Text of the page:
“I expect that those who remain in the jungles will be demoralized,” Harits told BenarNews, adding that they hardly had few weapons.

“They may have one homemade revolver and a few homemade bombs, but nothing else,” he said.

Even if all are captured or killed, the ideology of MIT could survive because the group enjoyed support among people in Poso, Taufiqurrohman warned.

“In terms of security, it’s good as Poso will be safer, but if the government and the community don’t work together to build the economy and promote harmony in Poso, other Ali Kaloras and Santosos will emerge,” he said.

Ali succeeded MIT founder Santoso who was killed by police in July 2016. Santoso was the first Indonesian militant to publicly pledge allegiance to the so-called Islamic State militant group.

Authorities said MIT members have been responsible for several killings, including of civilians and police, in Poso and its surroundings since 2012. In its latest attack, police said the group beheaded a farmer and killed three others in Poso on May 11.

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An Indonesian police officer shows a poster displaying the photos of four remaining MIT members, Sept. 19, 2021. [Keisyah Aprilia/BenarNews]

Madago Raya

Police and soldiers taking part in a manhunt code-named Madago Raya – the latest iteration of years-long efforts to destroy MIT – will continue to search for the group’s remaining members, said Inspector Gen. Rudy Sufahriadi, the Central Sulawesi police chief who leads the operation.

“Our goal is to rid Central Sulawesi of acts of terrorism. The remaining four fugitives will be caught dead or alive,” Rudy told reporters. 

Indonesian authorities have made similar pronouncements in the past but have not yet eliminated the MIT threat although the number of members dwindled to no more than 20 after Santoso was killed. The group operates in rugged and mountainous terrain.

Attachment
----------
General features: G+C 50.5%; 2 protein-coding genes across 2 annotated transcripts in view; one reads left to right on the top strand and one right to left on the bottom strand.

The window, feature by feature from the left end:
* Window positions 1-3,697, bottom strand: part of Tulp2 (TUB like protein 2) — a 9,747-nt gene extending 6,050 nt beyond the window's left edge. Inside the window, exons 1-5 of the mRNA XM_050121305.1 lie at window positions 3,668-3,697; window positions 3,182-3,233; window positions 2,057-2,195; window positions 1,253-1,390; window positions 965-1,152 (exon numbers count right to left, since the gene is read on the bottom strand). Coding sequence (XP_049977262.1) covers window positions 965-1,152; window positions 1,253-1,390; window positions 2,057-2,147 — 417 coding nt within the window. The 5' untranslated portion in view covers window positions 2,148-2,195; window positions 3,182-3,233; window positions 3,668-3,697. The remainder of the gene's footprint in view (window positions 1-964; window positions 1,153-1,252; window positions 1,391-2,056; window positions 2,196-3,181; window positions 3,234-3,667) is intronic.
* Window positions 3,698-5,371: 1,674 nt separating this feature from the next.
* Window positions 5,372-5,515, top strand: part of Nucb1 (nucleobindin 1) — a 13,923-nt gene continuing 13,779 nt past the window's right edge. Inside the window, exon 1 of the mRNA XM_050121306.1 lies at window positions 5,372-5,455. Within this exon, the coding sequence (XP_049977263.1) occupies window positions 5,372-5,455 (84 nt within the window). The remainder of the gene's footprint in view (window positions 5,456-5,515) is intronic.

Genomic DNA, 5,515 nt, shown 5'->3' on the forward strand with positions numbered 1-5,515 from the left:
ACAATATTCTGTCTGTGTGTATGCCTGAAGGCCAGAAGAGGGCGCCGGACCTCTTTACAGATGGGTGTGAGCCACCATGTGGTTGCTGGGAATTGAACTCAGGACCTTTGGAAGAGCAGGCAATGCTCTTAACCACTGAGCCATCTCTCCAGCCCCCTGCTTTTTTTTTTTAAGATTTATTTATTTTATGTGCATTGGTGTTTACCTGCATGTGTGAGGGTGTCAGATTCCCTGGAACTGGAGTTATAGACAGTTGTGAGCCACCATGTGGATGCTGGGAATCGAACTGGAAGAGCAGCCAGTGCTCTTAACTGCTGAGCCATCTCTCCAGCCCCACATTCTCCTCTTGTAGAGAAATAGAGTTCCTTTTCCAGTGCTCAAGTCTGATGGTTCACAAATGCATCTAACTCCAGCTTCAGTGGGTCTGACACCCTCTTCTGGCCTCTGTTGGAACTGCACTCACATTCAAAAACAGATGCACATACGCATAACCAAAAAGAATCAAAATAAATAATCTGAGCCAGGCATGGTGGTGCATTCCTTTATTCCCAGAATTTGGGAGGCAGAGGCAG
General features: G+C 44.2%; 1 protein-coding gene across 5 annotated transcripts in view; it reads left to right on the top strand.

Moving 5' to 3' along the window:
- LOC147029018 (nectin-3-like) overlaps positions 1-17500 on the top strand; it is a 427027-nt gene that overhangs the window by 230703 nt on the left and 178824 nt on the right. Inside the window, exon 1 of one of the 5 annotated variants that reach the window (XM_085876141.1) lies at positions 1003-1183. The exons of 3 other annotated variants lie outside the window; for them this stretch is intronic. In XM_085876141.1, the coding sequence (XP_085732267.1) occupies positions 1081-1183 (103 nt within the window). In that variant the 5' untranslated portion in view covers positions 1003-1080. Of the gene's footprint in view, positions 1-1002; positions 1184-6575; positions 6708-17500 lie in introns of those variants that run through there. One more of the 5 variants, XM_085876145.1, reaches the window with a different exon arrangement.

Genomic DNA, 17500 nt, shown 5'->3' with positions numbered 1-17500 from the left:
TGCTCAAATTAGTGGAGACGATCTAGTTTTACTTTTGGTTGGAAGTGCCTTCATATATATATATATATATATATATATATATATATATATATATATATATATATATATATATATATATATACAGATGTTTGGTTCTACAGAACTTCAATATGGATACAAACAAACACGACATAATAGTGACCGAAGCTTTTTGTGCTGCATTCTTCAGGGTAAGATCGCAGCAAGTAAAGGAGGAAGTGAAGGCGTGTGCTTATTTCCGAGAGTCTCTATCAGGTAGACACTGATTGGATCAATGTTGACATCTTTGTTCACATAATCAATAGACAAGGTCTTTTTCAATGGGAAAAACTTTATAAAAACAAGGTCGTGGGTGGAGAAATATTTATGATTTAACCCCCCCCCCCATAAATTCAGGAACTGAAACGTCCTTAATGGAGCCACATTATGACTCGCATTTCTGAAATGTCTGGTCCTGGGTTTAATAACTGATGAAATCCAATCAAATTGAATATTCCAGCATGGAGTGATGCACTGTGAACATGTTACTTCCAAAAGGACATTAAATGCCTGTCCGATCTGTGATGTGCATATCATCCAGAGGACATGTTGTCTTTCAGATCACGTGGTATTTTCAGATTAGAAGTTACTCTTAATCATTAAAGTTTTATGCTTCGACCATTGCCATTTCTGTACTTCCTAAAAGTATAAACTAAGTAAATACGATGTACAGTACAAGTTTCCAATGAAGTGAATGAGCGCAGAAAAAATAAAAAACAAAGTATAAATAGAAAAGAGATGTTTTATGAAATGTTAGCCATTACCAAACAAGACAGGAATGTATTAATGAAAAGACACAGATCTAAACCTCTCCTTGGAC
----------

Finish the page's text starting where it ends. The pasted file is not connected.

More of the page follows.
“If they turn themselves in, they will be prosecuted. If they don’t surrender, the task force will continue to pursue them,” Rudy said.

He urged villagers to provide information about the militants, adding that security personnel would guarantee their safety.

“If residents see the four fugitives in their respective areas, immediately report to the nearest task force post,” he said.

After the shootout, Parigi Moutong villagers went about their business as usual.

“I’m still working because we’re entering the rice planting season,” farmer I Made told BenarNews. “We feel safe because it is far from the terrorists’ activities and soldiers and police are regularly patrolling.”

A resident in another village, cocoa farmer Iwan Ahmad, said he and others had stopped working after receiving news of Saturday’s fighting.

“But now people have returned to their fields. We hope that the remaining terrorists can be arrested soon,” Iwan told BenarNews.

MIT is one of two militant groups in Indonesia that have pledged allegiance to the so-called Islamic State militant organization. The other group, Jemaah Ansharut Daulah (JAD), has been blamed for several deadly bombings and terror attacks in Indonesia since 2016.